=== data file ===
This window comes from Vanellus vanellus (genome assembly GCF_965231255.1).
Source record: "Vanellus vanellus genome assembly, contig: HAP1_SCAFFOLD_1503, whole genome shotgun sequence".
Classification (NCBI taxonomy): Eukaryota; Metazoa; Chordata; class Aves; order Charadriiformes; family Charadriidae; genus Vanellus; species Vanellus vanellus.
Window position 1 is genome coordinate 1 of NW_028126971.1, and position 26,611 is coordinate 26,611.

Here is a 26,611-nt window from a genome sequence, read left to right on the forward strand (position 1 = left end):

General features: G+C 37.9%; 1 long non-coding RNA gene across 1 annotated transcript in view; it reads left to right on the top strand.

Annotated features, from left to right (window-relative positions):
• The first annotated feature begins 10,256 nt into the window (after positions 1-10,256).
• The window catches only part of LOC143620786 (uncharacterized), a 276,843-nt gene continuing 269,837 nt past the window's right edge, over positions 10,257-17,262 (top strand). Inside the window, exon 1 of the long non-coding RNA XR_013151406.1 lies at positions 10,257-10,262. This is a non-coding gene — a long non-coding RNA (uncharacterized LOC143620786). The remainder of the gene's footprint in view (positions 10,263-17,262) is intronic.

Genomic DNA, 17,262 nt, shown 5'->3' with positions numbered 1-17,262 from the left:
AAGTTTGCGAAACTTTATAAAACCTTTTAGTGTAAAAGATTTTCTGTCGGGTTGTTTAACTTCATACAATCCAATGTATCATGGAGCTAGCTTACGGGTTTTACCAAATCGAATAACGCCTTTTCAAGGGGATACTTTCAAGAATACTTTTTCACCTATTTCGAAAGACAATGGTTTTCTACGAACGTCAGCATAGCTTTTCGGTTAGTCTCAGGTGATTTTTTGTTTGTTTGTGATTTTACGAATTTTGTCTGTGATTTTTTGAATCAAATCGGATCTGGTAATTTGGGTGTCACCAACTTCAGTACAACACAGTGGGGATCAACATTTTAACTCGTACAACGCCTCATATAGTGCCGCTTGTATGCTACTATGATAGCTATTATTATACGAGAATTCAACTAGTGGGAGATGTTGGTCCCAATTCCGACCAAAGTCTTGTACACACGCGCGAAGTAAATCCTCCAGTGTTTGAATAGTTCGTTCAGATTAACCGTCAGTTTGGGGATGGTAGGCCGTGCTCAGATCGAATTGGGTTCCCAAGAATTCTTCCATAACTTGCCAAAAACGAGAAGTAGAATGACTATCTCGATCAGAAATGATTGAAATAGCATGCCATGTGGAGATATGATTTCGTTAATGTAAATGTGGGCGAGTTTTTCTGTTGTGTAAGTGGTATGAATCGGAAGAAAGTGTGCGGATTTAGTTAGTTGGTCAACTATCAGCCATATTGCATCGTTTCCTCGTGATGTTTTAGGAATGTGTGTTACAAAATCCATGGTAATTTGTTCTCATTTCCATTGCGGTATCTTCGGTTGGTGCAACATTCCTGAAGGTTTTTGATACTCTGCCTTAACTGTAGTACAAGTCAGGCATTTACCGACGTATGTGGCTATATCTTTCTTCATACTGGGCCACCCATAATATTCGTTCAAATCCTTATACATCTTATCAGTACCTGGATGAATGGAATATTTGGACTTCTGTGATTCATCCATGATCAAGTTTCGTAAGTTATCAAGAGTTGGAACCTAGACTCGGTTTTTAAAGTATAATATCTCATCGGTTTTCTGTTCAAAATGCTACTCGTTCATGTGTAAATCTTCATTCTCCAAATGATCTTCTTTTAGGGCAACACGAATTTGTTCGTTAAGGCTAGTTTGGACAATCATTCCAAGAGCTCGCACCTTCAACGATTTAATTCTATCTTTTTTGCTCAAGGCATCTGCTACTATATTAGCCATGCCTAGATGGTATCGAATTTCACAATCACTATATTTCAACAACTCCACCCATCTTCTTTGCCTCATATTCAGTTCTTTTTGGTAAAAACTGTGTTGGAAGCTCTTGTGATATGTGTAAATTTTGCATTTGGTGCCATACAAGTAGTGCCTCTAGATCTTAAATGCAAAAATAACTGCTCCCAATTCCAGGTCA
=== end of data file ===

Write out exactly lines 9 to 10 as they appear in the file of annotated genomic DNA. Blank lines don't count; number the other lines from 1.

• The window catches only part of LOC143620786 (uncharacterized), a 276,843-nt gene continuing 269,837 nt past the window's right edge, over positions 10,257-17,262 (top strand). Inside the window, exon 1 of the long non-coding RNA XR_013151406.1 lies at positions 10,257-10,262. This is a non-coding gene — a long non-coding RNA (uncharacterized LOC143620786). The remainder of the gene's footprint in view (positions 10,263-17,262) is intronic.

Genomic DNA, 17,262 nt, shown 5'->3' with positions numbered 1-17,262 from the left: